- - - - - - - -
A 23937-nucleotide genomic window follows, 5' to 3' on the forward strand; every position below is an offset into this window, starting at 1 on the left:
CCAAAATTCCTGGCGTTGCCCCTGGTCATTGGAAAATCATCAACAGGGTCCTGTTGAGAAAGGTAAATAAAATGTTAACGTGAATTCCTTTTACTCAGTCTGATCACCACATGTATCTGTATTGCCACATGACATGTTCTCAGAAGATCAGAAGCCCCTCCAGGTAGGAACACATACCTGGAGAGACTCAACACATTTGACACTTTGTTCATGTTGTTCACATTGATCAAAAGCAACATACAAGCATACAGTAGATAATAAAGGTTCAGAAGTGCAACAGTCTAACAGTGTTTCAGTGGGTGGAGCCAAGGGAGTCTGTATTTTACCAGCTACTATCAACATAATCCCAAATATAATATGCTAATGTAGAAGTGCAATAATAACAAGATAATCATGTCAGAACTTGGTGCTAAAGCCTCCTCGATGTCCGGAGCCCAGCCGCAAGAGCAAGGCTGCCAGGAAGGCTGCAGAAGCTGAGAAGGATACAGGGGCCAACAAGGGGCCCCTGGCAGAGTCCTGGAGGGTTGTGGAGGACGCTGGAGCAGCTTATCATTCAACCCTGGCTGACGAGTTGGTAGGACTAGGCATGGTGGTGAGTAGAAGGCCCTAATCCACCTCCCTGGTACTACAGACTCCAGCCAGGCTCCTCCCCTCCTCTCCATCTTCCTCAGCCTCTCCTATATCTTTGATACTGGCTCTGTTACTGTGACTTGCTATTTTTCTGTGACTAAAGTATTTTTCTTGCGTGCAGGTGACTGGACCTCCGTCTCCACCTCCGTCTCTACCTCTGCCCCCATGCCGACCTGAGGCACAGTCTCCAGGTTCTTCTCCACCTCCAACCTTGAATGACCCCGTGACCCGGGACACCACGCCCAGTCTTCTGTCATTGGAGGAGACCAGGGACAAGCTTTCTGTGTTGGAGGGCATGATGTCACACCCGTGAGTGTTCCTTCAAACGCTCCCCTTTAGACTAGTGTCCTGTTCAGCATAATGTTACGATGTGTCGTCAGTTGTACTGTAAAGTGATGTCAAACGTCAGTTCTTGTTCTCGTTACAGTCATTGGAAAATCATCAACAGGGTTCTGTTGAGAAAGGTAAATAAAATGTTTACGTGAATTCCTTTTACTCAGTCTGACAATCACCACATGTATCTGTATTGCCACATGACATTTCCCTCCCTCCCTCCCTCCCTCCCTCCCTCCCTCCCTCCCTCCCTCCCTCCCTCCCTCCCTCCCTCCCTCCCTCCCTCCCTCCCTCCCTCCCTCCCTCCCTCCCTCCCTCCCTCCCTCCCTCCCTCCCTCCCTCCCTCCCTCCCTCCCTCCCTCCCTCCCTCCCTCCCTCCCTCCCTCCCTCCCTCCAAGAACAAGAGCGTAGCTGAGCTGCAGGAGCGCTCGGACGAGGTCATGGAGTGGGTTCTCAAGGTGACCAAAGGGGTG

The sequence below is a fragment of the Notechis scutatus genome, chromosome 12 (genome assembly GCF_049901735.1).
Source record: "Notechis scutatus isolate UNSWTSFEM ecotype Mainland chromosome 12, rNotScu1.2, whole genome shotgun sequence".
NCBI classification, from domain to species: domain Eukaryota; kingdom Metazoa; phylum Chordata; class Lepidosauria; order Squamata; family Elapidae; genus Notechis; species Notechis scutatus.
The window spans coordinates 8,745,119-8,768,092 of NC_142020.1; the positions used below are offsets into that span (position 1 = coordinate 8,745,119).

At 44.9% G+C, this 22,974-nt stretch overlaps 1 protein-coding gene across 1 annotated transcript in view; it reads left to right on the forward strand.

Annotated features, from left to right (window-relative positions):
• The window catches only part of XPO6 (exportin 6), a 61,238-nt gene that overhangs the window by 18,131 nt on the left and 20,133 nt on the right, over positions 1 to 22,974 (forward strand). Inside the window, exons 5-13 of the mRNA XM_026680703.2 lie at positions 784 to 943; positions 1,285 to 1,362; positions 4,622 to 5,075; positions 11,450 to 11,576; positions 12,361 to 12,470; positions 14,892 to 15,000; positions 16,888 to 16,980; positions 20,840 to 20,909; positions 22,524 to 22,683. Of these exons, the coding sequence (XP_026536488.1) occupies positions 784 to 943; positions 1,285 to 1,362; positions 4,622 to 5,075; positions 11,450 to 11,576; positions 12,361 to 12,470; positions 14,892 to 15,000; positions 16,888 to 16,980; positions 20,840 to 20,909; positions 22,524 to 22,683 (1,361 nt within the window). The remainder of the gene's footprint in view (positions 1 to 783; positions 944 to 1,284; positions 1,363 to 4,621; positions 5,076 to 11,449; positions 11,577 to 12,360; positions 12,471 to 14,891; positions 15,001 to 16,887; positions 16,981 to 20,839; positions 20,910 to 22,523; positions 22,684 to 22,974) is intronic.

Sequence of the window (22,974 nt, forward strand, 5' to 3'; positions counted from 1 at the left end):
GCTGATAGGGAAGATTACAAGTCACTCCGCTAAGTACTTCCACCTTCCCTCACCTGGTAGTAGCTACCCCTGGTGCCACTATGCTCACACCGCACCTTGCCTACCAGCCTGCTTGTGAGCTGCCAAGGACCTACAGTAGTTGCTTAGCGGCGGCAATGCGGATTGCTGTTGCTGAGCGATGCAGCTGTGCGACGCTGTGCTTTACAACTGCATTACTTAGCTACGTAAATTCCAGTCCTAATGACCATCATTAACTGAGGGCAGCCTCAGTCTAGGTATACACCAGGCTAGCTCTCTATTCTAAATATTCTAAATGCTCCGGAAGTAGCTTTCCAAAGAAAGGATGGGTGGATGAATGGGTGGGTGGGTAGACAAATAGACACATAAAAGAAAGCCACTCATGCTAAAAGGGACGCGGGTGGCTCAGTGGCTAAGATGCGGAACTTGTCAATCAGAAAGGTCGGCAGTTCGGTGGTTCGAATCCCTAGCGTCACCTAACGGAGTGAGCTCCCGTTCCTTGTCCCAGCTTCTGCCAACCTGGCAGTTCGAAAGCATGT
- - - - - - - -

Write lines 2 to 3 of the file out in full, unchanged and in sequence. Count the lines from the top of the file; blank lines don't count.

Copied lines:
CCAAAATTCCTGGCGTTGCCCCTGGTCATTGGAAAATCATCAACAGGGTCCTGTTGAGAAAGGTAAATAAAATGTTAACGTGAATTCCTTTTACTCAGTCTGATCACCACATGTATCTGTATTGCCACATGACATGTTCTCAGAAGATCAGAAGCCCCTCCAGGTAGGAACACATACCTGGAGAGACTCAACACATTTGACACTTTGTTCATGTTGTTCACATTGATCAAAAGCAACATACAAGCATACAGTAGATAATAAAGGTTCAGAAGTGCAACAGTCTAACAGTGTTTCAGTGGGTGGAGCCAAGGGAGTCTGTATTTTACCAGCTACTATCAACATAATCCCAAATATAATATGCTAATGTAGAAGTGCAATAATAACAAGATAATCATGTCAGAACTTGGTGCTAAAGCCTCCTCGATGTCCGGAGCCCAGCCGCAAGAGCAAGGCTGCCAGGAAGGCTGCAGAAGCTGAGAAGGATACAGGGGCCAACAAGGGGCCCCTGGCAGAGTCCTGGAGGGTTGTGGAGGACGCTGGAGCAGCTTATCATTCAACCCTGGCTGACGAGTTGGTAGGACTAGGCATGGTGGTGAGTAGAAGGCCCTAATCCACCTCCCTGGTACTACAGACTCCAGCCAGGCTCCTCCCCTCCTCTCCATCTTCCTCAGCCTCTCCTATATCTTTGATACTGGCTCTGTTACTGTGACTTGCTATTTTTCTGTGACTAAAGTATTTTTCTTGCGTGCAGGTGACTGGACCTCCGTCTCCACCTCCGTCTCTACCTCTGCCCCCATGCCGACCTGAGGCACAGTCTCCAGGTTCTTCTCCACCTCCAACCTTGAATGACCCCGTGACCCGGGACACCACGCCCAGTCTTCTGTCATTGGAGGAGACCAGGGACAAGCTTTCTGTGTTGGAGGGCATGATGTCACACCCGTGAGTGTTCCTTCAAACGCTCCCCTTTAGACTAGTGTCCTGTTCAGCATAATGTTACGATGTGTCGTCAGTTGTACTGTAAAGTGATGTCAAACGTCAGTTCTTGTTCTCGTTACAGTCATTGGAAAATCATCAACAGGGTTCTGTTGAGAAAGGTAAATAAAATGTTTACGTGAATTCCTTTTACTCAGTCTGACAATCACCACATGTATCTGTATTGCCACATGACATTTCCCTCCCTCCCTCCCTCCCTCCCTCCCTCCCTCCCTCCCTCCCTCCCTCCCTCCCTCCCTCCCTCCCTCCCTCCCTCCCTCCCTCCCTCCCTCCCTCCCTCCCTCCCTCCCTCCCTCCCTCCCTCCCTCCCTCCCTCCCTCCCTCCCTCCCTCCCTCCCTCCCTCCCTCCCTCCCTCCCTCCCTCCAAGAACAAGAGCGTAGCTGAGCTGCAGGAGCGCTCGGACGAGGTCATGGAGTGGGTTCTCAAGGTGACCAAAGGGGTG

The sequence below is a fragment of the Notechis scutatus genome, chromosome 12 (genome assembly GCF_049901735.1).